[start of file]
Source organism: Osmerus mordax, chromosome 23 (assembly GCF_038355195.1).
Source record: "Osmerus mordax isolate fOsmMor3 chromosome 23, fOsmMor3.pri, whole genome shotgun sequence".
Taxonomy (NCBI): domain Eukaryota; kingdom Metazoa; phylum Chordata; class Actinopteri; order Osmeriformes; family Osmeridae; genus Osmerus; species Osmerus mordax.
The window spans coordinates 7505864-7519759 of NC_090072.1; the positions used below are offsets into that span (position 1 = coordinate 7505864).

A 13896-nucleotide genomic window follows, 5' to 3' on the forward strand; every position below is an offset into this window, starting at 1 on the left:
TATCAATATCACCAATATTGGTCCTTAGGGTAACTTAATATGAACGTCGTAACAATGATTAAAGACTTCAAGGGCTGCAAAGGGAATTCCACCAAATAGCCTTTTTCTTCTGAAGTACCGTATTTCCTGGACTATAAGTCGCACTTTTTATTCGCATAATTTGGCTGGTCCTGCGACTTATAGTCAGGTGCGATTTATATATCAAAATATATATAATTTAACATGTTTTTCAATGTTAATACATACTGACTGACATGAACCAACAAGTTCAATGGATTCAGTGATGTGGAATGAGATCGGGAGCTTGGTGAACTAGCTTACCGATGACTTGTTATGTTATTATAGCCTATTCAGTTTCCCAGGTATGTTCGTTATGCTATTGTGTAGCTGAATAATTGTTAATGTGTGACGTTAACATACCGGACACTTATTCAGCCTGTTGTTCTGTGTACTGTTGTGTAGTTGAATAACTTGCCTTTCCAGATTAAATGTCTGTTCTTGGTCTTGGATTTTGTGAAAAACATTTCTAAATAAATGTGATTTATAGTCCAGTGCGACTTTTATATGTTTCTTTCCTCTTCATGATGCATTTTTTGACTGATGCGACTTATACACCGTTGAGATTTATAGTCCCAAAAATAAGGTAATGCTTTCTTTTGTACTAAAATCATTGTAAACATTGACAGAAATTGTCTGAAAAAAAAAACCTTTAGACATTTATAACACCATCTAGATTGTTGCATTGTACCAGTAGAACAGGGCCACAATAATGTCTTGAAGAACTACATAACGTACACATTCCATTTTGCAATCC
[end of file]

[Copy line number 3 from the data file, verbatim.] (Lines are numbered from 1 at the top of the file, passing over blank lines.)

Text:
Taxonomy (NCBI): domain Eukaryota; kingdom Metazoa; phylum Chordata; class Actinopteri; order Osmeriformes; family Osmeridae; genus Osmerus; species Osmerus mordax.